Not that Kirk didn't realize Ship Creek wasn't exactly ideal. Like so many Alaskan creeks in the area the bottom and banks are often made of glacial mud - exceptionally slippery and sticky. Since it's in the heart of Anchorage it's combat fishing at it's worst as well; shoulder to shoulder crowds whenever the tide is right. However, it's a really friendly group who will happily haul you out if you get stuck, and there's always someone with a net nearby if you hook into one. And, of course, it's within minutes of the base and therefore almost irritistable.

I had suffered through two weeks of fish drought with Kirk. He was out there whenever his schedule allowed, throwing in his line. He listened to stories from the fishing veterans at the unit (there I was, hip deep in the mud and just hooked into a 50 pound monster...). He stood in cold water up to his hips and came home caked with slimy grey mud, all for nothing. The frustration was unbelievable. I felt for him. Really I did.

So, when he woke me up at far too early in the morning with a huge king salmon I honestly did my best. I squinted at the huge silver body (and didn't check to see if it was dripping), I nodded at all the pauses in the story of how he landed the thing (can't remember any of it), and heard gratefully that he had first taken the fish, in the car, back on base and up to the unit where they have their own fish scale just for weighing salmon. There he was thumped on the back and his fish was properly admired, everyone else trotted out their first salmon stories for comparison, and general amusement. At least someone had appreciated his moment.

I guess they figured he was blooded then, that he was one of them. Because the next day one of the sergeants took him aside.

'That was a nice fish you landed yesterday. But you know, Lt, you just can't do really good fishing down Ship Creek. Now, where you want to go is...'

Sorry, can't tell you the secret. I'm sure you understand.

Tuesday, June 27, 2006

Come the Thaw

If you're going to move to Alaska, do it in November. It lets you ease into the thing. Sounds insane to put it that way since you're right in the middle of the cold and the dark, but to us those things weren't where Alaska was extreme - it was the unrestricted, utterly overwhelming life of the place. If there is anywhere human kind is simply allowed on sufferance, anywhere nature doesn't pay us mind, it's Alaska. Sure, you can throw down a road, but leave it untended for a year or two and the green will already be gobbling it up again.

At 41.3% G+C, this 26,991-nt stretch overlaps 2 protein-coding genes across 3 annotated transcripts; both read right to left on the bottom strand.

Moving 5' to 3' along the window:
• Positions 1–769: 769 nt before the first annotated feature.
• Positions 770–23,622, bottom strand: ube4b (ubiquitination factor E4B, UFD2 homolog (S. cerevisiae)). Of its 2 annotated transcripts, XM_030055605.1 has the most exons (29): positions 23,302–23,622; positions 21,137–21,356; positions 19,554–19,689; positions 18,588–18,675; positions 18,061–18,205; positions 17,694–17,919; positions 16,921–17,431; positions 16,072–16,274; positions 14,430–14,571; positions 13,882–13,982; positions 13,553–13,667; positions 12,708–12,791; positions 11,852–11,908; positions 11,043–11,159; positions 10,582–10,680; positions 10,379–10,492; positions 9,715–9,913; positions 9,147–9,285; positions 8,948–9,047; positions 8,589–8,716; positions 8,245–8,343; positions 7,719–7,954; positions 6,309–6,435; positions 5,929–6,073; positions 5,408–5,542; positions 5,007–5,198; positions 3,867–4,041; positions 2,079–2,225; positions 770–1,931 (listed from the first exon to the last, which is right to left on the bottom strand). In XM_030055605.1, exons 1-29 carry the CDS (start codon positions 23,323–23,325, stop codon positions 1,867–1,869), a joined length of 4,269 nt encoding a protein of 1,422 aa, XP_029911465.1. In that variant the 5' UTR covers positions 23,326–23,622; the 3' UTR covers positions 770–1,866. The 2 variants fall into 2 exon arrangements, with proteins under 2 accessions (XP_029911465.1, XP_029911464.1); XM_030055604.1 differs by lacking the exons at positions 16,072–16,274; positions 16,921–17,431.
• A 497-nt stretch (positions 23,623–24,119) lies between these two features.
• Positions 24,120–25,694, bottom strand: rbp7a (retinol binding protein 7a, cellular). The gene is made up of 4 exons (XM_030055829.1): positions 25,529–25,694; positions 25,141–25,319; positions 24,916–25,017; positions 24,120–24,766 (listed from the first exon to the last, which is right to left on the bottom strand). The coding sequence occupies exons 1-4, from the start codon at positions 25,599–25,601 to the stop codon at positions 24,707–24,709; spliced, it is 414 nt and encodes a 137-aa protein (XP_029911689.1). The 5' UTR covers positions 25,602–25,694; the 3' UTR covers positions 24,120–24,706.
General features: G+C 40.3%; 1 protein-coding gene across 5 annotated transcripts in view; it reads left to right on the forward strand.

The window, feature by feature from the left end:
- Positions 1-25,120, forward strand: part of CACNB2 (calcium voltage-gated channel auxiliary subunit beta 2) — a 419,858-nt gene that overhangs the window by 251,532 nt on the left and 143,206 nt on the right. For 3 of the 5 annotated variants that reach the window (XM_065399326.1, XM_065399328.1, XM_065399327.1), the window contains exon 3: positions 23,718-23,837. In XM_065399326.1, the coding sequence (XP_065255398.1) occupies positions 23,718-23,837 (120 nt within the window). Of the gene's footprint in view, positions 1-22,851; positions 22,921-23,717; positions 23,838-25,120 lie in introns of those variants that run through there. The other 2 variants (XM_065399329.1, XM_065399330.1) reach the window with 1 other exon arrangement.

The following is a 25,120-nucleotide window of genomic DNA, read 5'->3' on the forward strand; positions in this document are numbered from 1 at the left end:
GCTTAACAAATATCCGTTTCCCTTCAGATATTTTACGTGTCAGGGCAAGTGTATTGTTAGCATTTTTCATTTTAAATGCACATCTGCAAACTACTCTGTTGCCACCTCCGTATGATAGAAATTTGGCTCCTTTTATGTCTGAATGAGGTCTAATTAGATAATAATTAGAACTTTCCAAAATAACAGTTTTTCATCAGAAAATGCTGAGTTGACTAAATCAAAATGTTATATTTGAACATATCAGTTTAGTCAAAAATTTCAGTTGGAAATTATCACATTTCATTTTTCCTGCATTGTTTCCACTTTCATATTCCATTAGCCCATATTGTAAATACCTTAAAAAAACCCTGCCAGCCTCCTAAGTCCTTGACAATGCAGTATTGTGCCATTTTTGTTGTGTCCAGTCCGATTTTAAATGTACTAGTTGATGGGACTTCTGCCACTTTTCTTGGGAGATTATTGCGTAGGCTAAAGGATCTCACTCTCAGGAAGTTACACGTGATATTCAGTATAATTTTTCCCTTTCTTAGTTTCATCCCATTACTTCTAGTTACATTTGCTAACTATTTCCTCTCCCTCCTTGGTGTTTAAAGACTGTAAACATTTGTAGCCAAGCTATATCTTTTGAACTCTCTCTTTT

Alaskans have a quote about Anchorage - it's a nice place, and only a half hour from Alaska. It's the easy version of the North, the soft version. The roads are always scraped and sanded, there are Starbucks and Safeway stores, Walmarts with enormous packs of genuine toilet paper. And you do feel a bit removed from the rest of the state. The city lights block out the aurora, and some of the amazing amethyst skies in the winter nights. But that doesn't mean that you won't come around a corner to find a moose contemplating your ornamental tree.

Living in Anchorage, arriving at the start of the real winter, we were introduced to it all slowly, easily. Like the hard-core ducks. Even in the coldest time of year there was a creek behind the kid's school that never froze over, and twenty or so ducks opted to tough it out there rather than migrate. So how serious can a winter be if there are still ducks hanging around? Not to mention that ducks are a pretty cozy, domesticated sort of animal to come across in the wilds of Alaska. We fed them regularly, feeling like that sort of fortitude deserved a bit of recognition, even if it was only handfulls of corn. (yes, we were probably contributing to their delinquent behavior and encouraging all sorts of anti-social stuff. Undoubtedly they ended up getting flipper tattoos and little mallard mohawks) Of course Child 3 fell in and had to be hustled home to be rubbed down, swaddled and comforted with hot chocolate (and sympathy hot chocolate shared around naturally, to alleviate the mental anguish of the siblings).

But Spring came eventually. We didn't yet know what it would bring so we enjoyed the entire process, rather than feeling it was agonizingly slow like more experienced Alaskans. One day we were driving around the back of the base, on one of the small, rarely used roads that access the remote wild bits, when Kirk pulled quickly over and leaped out. He was back in a second, his hands cupped around something.

'Look,' he said, holding it out, 'just look at this.'

It was a handful of deep brown earth, covered with rich, dark green moss. It smelled of soil, and water, and freshness and after the arid desert tan it was amazingly beautiful. We examined it for a few minutes and then I felt guilty and insisted he put it back, quickly before it died. He carefully tucked it away where it came from and we drove away, marveling that right under the layer of snow there was so much life.